The Federal Communications Commission was started on June 19, 1934 by an act of Congress to cover 50 states (including the District of Colombia, and U.S. Territories). Its administrative responsibilities are to regulate broadcasting and wired communication. The Federal Communications Commission was given a broad base to establish "a rapid, efficient, Nation-wide, and world-wide wire and radio communication service.", according to President Franklin D. Roosevelt who created it during "The New Deal" on July 11, 1934. It began with seven commissioners and 233 federal employees with the task of bringing together rules and procedures from the Federal Radio Commission, the Interstate Commerce Commission and the Postmaster General into one agency. The FCC was organized into three divisions. The Broadcast Division, Telegraph Division, and Telephone Division. Today, the agency employs approximately 1900 people and has extensive oversight responsibilities in new communications technologies such as satellite, microwave, and private radio communications. s.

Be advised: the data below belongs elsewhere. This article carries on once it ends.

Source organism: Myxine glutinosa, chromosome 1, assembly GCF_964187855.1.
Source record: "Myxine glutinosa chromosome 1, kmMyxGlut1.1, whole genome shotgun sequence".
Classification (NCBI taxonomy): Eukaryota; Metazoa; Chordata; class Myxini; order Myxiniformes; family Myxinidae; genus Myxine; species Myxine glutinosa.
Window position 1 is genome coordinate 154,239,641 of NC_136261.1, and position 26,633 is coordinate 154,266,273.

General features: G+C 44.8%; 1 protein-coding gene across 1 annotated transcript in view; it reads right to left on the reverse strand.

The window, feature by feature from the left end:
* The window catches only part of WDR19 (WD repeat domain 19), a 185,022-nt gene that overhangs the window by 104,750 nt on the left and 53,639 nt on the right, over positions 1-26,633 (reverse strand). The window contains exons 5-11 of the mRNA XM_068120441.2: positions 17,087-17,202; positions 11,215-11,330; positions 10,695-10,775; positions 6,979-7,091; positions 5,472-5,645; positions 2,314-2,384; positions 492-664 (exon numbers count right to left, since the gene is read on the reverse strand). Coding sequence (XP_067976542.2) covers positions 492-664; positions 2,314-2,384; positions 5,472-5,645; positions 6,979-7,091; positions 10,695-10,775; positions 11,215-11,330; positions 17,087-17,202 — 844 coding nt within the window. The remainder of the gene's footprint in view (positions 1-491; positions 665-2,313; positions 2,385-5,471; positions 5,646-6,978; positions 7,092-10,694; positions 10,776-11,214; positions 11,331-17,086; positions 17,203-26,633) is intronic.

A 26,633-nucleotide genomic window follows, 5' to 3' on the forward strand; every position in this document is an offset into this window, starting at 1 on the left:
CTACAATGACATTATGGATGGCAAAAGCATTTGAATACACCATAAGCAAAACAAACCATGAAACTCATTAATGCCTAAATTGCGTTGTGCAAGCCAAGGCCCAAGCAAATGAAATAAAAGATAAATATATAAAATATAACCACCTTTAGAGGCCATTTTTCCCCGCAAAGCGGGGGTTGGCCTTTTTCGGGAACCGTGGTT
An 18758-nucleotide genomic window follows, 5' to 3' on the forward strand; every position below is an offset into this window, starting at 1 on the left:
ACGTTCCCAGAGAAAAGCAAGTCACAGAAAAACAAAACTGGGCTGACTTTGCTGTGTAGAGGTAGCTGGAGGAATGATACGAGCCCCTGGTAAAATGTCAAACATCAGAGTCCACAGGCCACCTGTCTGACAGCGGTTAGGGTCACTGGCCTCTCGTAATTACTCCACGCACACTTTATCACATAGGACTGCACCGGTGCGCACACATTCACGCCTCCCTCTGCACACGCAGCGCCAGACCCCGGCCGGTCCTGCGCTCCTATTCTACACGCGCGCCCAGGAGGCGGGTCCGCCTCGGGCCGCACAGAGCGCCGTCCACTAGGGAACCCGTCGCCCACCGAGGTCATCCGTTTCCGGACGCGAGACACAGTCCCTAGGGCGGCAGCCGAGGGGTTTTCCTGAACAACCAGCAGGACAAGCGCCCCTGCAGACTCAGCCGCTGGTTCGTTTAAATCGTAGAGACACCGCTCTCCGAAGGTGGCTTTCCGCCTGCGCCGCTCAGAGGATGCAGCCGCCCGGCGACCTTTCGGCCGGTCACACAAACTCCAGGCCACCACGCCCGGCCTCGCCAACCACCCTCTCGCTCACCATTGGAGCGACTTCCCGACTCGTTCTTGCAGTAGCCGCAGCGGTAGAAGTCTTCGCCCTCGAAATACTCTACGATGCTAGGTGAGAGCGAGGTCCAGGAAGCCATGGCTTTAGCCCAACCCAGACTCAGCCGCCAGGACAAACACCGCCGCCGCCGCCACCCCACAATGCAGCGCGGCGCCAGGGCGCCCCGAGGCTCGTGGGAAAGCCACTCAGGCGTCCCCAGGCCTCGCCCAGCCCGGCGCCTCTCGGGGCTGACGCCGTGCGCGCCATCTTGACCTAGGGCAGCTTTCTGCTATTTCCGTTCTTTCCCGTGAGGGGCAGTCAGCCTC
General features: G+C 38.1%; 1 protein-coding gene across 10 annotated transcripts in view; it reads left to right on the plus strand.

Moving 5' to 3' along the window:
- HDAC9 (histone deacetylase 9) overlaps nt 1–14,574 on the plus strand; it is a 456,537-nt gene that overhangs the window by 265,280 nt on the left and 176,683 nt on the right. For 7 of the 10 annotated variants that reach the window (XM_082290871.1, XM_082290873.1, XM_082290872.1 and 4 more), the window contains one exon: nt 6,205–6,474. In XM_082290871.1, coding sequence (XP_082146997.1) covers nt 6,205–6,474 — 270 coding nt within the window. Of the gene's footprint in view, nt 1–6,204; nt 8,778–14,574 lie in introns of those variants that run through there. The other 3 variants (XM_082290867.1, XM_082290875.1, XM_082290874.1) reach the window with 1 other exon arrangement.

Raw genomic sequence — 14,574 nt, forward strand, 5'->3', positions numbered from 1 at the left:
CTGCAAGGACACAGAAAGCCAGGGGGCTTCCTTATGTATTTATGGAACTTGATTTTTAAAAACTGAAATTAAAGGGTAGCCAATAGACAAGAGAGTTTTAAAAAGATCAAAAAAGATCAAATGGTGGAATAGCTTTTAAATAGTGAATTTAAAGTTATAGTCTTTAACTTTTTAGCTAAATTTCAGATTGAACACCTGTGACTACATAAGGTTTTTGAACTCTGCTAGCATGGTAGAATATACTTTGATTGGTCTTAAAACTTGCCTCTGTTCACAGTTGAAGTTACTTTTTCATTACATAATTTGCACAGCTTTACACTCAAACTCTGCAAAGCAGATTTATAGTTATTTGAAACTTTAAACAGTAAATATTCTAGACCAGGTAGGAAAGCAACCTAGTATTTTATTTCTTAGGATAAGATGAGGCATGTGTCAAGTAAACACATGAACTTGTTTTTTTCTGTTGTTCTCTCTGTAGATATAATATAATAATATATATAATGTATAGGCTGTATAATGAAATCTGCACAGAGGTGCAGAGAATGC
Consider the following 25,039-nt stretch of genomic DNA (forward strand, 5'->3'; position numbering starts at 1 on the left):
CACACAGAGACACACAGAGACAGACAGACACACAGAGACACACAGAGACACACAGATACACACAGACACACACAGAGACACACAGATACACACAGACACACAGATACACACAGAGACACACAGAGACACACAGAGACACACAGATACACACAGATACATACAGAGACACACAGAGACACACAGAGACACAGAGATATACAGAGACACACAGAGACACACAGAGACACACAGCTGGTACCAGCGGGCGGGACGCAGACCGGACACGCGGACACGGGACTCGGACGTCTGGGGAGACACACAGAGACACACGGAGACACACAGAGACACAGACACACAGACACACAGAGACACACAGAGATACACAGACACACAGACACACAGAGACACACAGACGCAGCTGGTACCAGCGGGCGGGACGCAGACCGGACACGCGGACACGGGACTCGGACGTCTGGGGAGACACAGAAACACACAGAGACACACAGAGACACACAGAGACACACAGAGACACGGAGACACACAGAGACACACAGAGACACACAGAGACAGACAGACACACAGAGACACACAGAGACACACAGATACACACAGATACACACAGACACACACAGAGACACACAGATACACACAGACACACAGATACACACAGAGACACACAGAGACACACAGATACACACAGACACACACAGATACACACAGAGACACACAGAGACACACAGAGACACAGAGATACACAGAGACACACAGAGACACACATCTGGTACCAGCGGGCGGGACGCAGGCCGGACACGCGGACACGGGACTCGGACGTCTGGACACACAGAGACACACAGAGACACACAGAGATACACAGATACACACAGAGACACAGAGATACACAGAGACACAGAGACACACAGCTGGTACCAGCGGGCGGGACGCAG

The Commission is an independent government agency that derives its powers to regulate the independent industries of communication. Congress gives them a yearly budget of money to fund the agency and its activities. The agency, however, just recently raised money through an auction for non-broadcast purposes. The Communications Act of 1934, gave the Commission and its administration the power and responsibilities for all of the United States communications regulations. The only section of communication that they may not regulate are government radio stations. The Communications Act is divided into various titles and sections that describe numerous powers and concerns of the Commission. .
Since it was passed the Act of 1934 has had many new additions of jurisdiction. In 1962 the FCC took up a whole new section and responsibilities with the Communications Satellite Act of 1962 to regulate satellites.